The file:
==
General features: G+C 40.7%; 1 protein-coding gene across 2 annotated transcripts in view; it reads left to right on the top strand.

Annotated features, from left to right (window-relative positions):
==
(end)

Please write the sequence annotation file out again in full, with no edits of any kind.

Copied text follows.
General features: G+C 40.7%; 1 protein-coding gene across 2 annotated transcripts in view; it reads left to right on the top strand.

Annotated features, from left to right (window-relative positions):